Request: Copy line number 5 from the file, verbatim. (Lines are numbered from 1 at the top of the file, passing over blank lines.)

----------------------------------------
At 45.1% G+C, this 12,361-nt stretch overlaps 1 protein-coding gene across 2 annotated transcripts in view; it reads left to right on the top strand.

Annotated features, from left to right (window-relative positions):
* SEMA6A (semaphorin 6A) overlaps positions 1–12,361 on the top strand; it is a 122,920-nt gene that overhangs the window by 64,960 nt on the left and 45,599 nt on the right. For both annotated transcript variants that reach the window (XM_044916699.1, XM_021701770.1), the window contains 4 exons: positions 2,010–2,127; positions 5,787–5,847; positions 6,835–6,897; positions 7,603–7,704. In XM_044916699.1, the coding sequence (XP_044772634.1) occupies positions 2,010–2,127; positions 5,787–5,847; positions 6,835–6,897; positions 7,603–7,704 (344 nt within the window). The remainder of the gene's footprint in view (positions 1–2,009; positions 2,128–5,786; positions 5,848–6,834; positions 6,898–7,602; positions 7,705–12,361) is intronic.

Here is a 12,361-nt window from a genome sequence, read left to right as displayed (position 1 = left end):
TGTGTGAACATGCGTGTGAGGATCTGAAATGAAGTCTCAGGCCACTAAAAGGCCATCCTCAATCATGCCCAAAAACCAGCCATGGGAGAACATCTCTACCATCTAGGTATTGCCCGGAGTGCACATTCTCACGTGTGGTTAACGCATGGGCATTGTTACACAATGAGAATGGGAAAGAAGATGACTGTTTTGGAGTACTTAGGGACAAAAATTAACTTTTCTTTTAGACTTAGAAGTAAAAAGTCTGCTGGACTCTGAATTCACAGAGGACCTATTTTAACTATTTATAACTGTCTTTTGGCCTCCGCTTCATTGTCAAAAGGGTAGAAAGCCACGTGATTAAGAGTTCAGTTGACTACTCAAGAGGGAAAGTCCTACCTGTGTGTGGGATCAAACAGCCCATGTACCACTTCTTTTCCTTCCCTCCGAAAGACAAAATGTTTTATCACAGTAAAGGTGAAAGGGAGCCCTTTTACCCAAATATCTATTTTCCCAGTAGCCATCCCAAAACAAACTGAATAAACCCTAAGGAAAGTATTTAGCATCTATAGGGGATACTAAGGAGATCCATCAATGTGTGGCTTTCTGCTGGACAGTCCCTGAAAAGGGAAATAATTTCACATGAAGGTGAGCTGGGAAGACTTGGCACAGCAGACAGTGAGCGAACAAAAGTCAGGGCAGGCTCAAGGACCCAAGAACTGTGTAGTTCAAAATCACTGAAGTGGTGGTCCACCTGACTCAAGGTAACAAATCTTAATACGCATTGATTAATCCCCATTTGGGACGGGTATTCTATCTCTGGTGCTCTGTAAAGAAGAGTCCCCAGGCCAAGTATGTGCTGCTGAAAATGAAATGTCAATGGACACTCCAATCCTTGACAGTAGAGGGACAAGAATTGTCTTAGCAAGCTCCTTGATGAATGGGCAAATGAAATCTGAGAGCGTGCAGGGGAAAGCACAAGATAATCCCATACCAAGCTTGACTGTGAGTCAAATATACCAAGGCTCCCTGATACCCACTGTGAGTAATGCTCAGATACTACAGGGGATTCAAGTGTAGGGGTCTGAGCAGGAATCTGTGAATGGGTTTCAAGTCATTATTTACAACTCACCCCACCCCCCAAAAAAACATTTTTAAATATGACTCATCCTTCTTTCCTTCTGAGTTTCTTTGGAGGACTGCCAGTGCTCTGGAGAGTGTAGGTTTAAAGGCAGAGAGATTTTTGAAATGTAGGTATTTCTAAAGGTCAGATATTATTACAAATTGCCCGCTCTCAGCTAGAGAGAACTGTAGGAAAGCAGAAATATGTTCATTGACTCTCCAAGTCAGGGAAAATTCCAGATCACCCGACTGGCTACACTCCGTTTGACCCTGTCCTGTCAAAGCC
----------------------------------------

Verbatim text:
TGTGTGAACATGCGTGTGAGGATCTGAAATGAAGTCTCAGGCCACTAAAAGGCCATCCTCAATCATGCCCAAAAACCAGCCATGGGAGAACATCTCTACCATCTAGGTATTGCCCGGAGTGCACATTCTCACGTGTGGTTAACGCATGGGCATTGTTACACAATGAGAATGGGAAAGAAGATGACTGTTTTGGAGTACTTAGGGACAAAAATTAACTTTTCTTTTAGACTTAGAAGTAAAAAGTCTGCTGGACTCTGAATTCACAGAGGACCTATTTTAACTATTTATAACTGTCTTTTGGCCTCCGCTTCATTGTCAAAAGGGTAGAAAGCCACGTGATTAAGAGTTCAGTTGACTACTCAAGAGGGAAAGTCCTACCTGTGTGTGGGATCAAACAGCCCATGTACCACTTCTTTTCCTTCCCTCCGAAAGACAAAATGTTTTATCACAGTAAAGGTGAAAGGGAGCCCTTTTACCCAAATATCTATTTTCCCAGTAGCCATCCCAAAACAAACTGAATAAACCCTAAGGAAAGTATTTAGCATCTATAGGGGATACTAAGGAGATCCATCAATGTGTGGCTTTCTGCTGGACAGTCCCTGAAAAGGGAAATAATTTCACATGAAGGTGAGCTGGGAAGACTTGGCACAGCAGACAGTGAGCGAACAAAAGTCAGGGCAGGCTCAAGGACCCAAGAACTGTGTAGTTCAAAATCACTGAAGTGGTGGTCCACCTGACTCAAGGTAACAAATCTTAATACGCATTGATTAATCCCCATTTGGGACGGGTATTCTATCTCTGGTGCTCTGTAAAGAAGAGTCCCCAGGCCAAGTATGTGCTGCTGAAAATGAAATGTCAATGGACACTCCAATCCTTGACAGTAGAGGGACAAGAATTGTCTTAGCAAGCTCCTTGATGAATGGGCAAATGAAATCTGAGAGCGTGCAGGGGAAAGCACAAGATAATCCCATACCAAGCTTGACTGTGAGTCAAATATACCAAGGCTCCCTGATACCCACTGTGAGTAATGCTCAGATACTACAGGGGATTCAAGTGTAGGGGTCTGAGCAGGAATCTGTGAATGGGTTTCAAGTCATTATTTACAACTCACCCCACCCCCCAAAAAAACATTTTTAAATATGACTCATCCTTCTTTCCTTCTGAGTTTCTTTGGAGGACTGCCAGTGCTCTGGAGAGTGTAGGTTTAAAGGCAGAGAGATTTTTGAAATGTAGGTATTTCTAAAGGTCAGATATTATTACAAATTGCCCGCTCTCAGCTAGAGAGAACTGTAGGAAAGCAGAAATATGTTCATTGACTCTCCAAGTCAGGGAAAATTCCAGATCACCCGACTGGCTACACTCCGTTTGACCCTGTCCTGTCAAAGCC